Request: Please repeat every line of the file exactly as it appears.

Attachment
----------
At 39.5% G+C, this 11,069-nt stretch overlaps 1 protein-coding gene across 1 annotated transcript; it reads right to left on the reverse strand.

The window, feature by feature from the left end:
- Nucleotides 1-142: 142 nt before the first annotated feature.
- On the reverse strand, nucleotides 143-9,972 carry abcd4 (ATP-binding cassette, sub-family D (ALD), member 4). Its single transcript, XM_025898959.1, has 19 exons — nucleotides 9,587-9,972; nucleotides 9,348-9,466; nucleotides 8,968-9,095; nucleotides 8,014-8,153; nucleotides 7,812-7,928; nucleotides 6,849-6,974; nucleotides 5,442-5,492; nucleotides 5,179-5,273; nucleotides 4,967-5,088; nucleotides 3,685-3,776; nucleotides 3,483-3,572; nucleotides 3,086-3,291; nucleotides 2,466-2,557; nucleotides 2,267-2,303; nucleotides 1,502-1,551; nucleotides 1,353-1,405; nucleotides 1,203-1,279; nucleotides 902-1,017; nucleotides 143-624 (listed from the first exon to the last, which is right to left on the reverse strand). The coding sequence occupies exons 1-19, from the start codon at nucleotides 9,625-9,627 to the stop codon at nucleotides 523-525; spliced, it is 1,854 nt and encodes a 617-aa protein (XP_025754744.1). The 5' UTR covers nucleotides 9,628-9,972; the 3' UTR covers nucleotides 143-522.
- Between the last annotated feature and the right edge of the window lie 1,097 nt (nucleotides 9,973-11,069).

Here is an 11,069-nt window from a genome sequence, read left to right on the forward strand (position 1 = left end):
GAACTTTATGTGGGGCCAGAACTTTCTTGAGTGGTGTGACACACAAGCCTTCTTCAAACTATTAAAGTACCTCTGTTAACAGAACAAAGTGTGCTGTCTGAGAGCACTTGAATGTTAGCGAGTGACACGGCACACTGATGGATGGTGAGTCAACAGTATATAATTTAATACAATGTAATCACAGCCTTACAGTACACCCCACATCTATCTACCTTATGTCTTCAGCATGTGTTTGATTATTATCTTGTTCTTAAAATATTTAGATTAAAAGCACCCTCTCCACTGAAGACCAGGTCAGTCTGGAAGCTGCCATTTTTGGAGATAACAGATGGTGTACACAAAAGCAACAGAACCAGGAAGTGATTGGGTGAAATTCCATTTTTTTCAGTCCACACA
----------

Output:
At 39.5% G+C, this 11,069-nt stretch overlaps 1 protein-coding gene across 1 annotated transcript; it reads right to left on the reverse strand.

The window, feature by feature from the left end:
- Nucleotides 1-142: 142 nt before the first annotated feature.
- On the reverse strand, nucleotides 143-9,972 carry abcd4 (ATP-binding cassette, sub-family D (ALD), member 4). Its single transcript, XM_025898959.1, has 19 exons — nucleotides 9,587-9,972; nucleotides 9,348-9,466; nucleotides 8,968-9,095; nucleotides 8,014-8,153; nucleotides 7,812-7,928; nucleotides 6,849-6,974; nucleotides 5,442-5,492; nucleotides 5,179-5,273; nucleotides 4,967-5,088; nucleotides 3,685-3,776; nucleotides 3,483-3,572; nucleotides 3,086-3,291; nucleotides 2,466-2,557; nucleotides 2,267-2,303; nucleotides 1,502-1,551; nucleotides 1,353-1,405; nucleotides 1,203-1,279; nucleotides 902-1,017; nucleotides 143-624 (listed from the first exon to the last, which is right to left on the reverse strand). The coding sequence occupies exons 1-19, from the start codon at nucleotides 9,625-9,627 to the stop codon at nucleotides 523-525; spliced, it is 1,854 nt and encodes a 617-aa protein (XP_025754744.1). The 5' UTR covers nucleotides 9,628-9,972; the 3' UTR covers nucleotides 143-522.
- Between the last annotated feature and the right edge of the window lie 1,097 nt (nucleotides 9,973-11,069).

Here is an 11,069-nt window from a genome sequence, read left to right on the forward strand (position 1 = left end):
GAACTTTATGTGGGGCCAGAACTTTCTTGAGTGGTGTGACACACAAGCCTTCTTCAAACTATTAAAGTACCTCTGTTAACAGAACAAAGTGTGCTGTCTGAGAGCACTTGAATGTTAGCGAGTGACACGGCACACTGATGGATGGTGAGTCAACAGTATATAATTTAATACAATGTAATCACAGCCTTACAGTACACCCCACATCTATCTACCTTATGTCTTCAGCATGTGTTTGATTATTATCTTGTTCTTAAAATATTTAGATTAAAAGCACCCTCTCCACTGAAGACCAGGTCAGTCTGGAAGCTGCCATTTTTGGAGATAACAGATGGTGTACACAAAAGCAACAGAACCAGGAAGTGATTGGGTGAAATTCCATTTTTTTCAGTCCACACA